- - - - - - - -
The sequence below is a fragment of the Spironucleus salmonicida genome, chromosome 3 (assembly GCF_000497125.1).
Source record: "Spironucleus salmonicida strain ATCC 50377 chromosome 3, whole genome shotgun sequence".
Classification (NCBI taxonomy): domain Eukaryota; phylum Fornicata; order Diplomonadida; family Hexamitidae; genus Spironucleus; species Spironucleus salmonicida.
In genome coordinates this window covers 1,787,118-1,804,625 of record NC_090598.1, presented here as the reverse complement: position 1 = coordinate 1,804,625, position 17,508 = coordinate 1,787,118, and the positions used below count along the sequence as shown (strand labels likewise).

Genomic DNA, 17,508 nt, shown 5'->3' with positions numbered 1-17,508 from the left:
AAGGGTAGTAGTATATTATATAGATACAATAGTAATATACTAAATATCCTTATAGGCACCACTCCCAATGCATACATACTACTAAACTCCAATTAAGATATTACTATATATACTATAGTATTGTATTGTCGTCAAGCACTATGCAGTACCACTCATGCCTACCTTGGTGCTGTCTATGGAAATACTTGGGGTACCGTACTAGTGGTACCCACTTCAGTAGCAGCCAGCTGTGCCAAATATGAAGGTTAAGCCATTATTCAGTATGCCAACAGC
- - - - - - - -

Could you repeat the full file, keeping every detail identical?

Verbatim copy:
The sequence below is a fragment of the Spironucleus salmonicida genome, chromosome 3 (assembly GCF_000497125.1).
Source record: "Spironucleus salmonicida strain ATCC 50377 chromosome 3, whole genome shotgun sequence".
Classification (NCBI taxonomy): domain Eukaryota; phylum Fornicata; order Diplomonadida; family Hexamitidae; genus Spironucleus; species Spironucleus salmonicida.
In genome coordinates this window covers 1,787,118-1,804,625 of record NC_090598.1, presented here as the reverse complement: position 1 = coordinate 1,804,625, position 17,508 = coordinate 1,787,118, and the positions used below count along the sequence as shown (strand labels likewise).

Genomic DNA, 17,508 nt, shown 5'->3' with positions numbered 1-17,508 from the left:
AAGGGTAGTAGTATATTATATAGATACAATAGTAATATACTAAATATCCTTATAGGCACCACTCCCAATGCATACATACTACTAAACTCCAATTAAGATATTACTATATATACTATAGTATTGTATTGTCGTCAAGCACTATGCAGTACCACTCATGCCTACCTTGGTGCTGTCTATGGAAATACTTGGGGTACCGTACTAGTGGTACCCACTTCAGTAGCAGCCAGCTGTGCCAAATATGAAGGTTAAGCCATTATTCAGTATGCCAACAGC